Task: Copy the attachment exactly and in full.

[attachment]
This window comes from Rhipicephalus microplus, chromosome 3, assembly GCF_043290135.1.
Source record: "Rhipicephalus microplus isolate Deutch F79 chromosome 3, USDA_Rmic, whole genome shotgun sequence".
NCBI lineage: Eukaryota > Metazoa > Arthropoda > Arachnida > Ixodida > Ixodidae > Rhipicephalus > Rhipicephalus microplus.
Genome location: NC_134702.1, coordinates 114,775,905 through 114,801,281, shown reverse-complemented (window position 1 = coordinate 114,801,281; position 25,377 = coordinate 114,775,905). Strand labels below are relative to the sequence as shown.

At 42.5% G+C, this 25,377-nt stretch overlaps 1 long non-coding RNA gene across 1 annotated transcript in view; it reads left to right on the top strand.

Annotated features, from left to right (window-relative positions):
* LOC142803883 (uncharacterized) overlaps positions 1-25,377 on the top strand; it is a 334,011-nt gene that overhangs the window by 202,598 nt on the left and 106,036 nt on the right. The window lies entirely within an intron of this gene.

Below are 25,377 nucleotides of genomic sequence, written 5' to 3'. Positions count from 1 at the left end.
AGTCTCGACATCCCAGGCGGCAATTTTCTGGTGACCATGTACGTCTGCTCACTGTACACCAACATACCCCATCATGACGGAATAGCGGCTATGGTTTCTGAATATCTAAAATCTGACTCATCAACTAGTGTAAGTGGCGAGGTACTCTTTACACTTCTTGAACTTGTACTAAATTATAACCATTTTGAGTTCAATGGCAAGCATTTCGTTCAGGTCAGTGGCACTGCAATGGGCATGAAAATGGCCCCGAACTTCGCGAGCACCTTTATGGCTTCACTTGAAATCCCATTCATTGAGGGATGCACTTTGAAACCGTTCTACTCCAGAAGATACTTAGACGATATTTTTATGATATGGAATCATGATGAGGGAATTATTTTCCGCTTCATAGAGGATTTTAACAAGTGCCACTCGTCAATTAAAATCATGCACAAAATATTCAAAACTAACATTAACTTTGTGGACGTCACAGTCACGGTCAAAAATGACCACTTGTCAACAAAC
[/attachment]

This window comes from Rhipicephalus microplus, chromosome 3, assembly GCF_043290135.1.
Source record: "Rhipicephalus microplus isolate Deutch F79 chromosome 3, USDA_Rmic, whole genome shotgun sequence".
NCBI lineage: Eukaryota > Metazoa > Arthropoda > Arachnida > Ixodida > Ixodidae > Rhipicephalus > Rhipicephalus microplus.
Genome location: NC_134702.1, coordinates 114,775,905 through 114,801,281, shown reverse-complemented (window position 1 = coordinate 114,801,281; position 25,377 = coordinate 114,775,905). Strand labels below are relative to the sequence as shown.

At 42.5% G+C, this 25,377-nt stretch overlaps 1 long non-coding RNA gene across 1 annotated transcript in view; it reads left to right on the top strand.

Annotated features, from left to right (window-relative positions):
* LOC142803883 (uncharacterized) overlaps positions 1-25,377 on the top strand; it is a 334,011-nt gene that overhangs the window by 202,598 nt on the left and 106,036 nt on the right. The window lies entirely within an intron of this gene.

Below are 25,377 nucleotides of genomic sequence, written 5' to 3'. Positions count from 1 at the left end.
AGTCTCGACATCCCAGGCGGCAATTTTCTGGTGACCATGTACGTCTGCTCACTGTACACCAACATACCCCATCATGACGGAATAGCGGCTATGGTTTCTGAATATCTAAAATCTGACTCATCAACTAGTGTAAGTGGCGAGGTACTCTTTACACTTCTTGAACTTGTACTAAATTATAACCATTTTGAGTTCAATGGCAAGCATTTCGTTCAGGTCAGTGGCACTGCAATGGGCATGAAAATGGCCCCGAACTTCGCGAGCACCTTTATGGCTTCACTTGAAATCCCATTCATTGAGGGATGCACTTTGAAACCGTTCTACTCCAGAAGATACTTAGACGATATTTTTATGATATGGAATCATGATGAGGGAATTATTTTCCGCTTCATAGAGGATTTTAACAAGTGCCACTCGTCAATTAAAATCATGCACAAAATATTCAAAACTAACATTAACTTTGTGGACGTCACAGTCACGGTCAAAAATGACCACTTGTCAACAAAC